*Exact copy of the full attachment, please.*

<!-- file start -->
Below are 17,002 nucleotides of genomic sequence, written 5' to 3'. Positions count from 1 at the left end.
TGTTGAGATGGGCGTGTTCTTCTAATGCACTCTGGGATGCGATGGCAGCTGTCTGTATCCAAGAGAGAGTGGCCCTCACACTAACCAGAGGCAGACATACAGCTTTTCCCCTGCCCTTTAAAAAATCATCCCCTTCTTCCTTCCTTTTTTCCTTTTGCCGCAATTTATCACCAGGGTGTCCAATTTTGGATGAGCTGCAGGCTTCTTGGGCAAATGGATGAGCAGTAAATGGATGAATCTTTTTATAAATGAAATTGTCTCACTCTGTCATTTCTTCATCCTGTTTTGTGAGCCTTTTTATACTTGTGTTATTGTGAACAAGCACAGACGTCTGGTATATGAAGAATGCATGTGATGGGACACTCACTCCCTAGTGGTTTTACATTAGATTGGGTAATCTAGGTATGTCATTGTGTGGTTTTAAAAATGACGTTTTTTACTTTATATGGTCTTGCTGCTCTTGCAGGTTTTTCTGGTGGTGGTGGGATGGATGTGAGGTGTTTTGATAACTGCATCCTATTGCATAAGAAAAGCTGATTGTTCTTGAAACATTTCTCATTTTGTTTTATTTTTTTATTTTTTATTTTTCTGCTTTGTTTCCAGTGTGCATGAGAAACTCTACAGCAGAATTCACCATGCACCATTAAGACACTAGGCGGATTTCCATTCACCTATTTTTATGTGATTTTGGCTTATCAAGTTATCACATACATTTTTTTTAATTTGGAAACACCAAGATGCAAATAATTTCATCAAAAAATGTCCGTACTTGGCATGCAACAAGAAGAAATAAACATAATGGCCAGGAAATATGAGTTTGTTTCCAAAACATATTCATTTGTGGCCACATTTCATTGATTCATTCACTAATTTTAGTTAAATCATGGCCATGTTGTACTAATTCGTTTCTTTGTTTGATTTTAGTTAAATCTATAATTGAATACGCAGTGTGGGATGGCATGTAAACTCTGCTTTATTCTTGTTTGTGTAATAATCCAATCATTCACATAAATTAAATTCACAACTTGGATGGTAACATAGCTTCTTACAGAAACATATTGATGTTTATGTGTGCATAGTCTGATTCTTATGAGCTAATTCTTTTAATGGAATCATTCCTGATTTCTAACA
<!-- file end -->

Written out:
Below are 17,002 nucleotides of genomic sequence, written 5' to 3'. Positions count from 1 at the left end.
TGTTGAGATGGGCGTGTTCTTCTAATGCACTCTGGGATGCGATGGCAGCTGTCTGTATCCAAGAGAGAGTGGCCCTCACACTAACCAGAGGCAGACATACAGCTTTTCCCCTGCCCTTTAAAAAATCATCCCCTTCTTCCTTCCTTTTTTCCTTTTGCCGCAATTTATCACCAGGGTGTCCAATTTTGGATGAGCTGCAGGCTTCTTGGGCAAATGGATGAGCAGTAAATGGATGAATCTTTTTATAAATGAAATTGTCTCACTCTGTCATTTCTTCATCCTGTTTTGTGAGCCTTTTTATACTTGTGTTATTGTGAACAAGCACAGACGTCTGGTATATGAAGAATGCATGTGATGGGACACTCACTCCCTAGTGGTTTTACATTAGATTGGGTAATCTAGGTATGTCATTGTGTGGTTTTAAAAATGACGTTTTTTACTTTATATGGTCTTGCTGCTCTTGCAGGTTTTTCTGGTGGTGGTGGGATGGATGTGAGGTGTTTTGATAACTGCATCCTATTGCATAAGAAAAGCTGATTGTTCTTGAAACATTTCTCATTTTGTTTTATTTTTTTATTTTTTATTTTTCTGCTTTGTTTCCAGTGTGCATGAGAAACTCTACAGCAGAATTCACCATGCACCATTAAGACACTAGGCGGATTTCCATTCACCTATTTTTATGTGATTTTGGCTTATCAAGTTATCACATACATTTTTTTTAATTTGGAAACACCAAGATGCAAATAATTTCATCAAAAAATGTCCGTACTTGGCATGCAACAAGAAGAAATAAACATAATGGCCAGGAAATATGAGTTTGTTTCCAAAACATATTCATTTGTGGCCACATTTCATTGATTCATTCACTAATTTTAGTTAAATCATGGCCATGTTGTACTAATTCGTTTCTTTGTTTGATTTTAGTTAAATCTATAATTGAATACGCAGTGTGGGATGGCATGTAAACTCTGCTTTATTCTTGTTTGTGTAATAATCCAATCATTCACATAAATTAAATTCACAACTTGGATGGTAACATAGCTTCTTACAGAAACATATTGATGTTTATGTGTGCATAGTCTGATTCTTATGAGCTAATTCTTTTAATGGAATCATTCCTGATTTCTAACA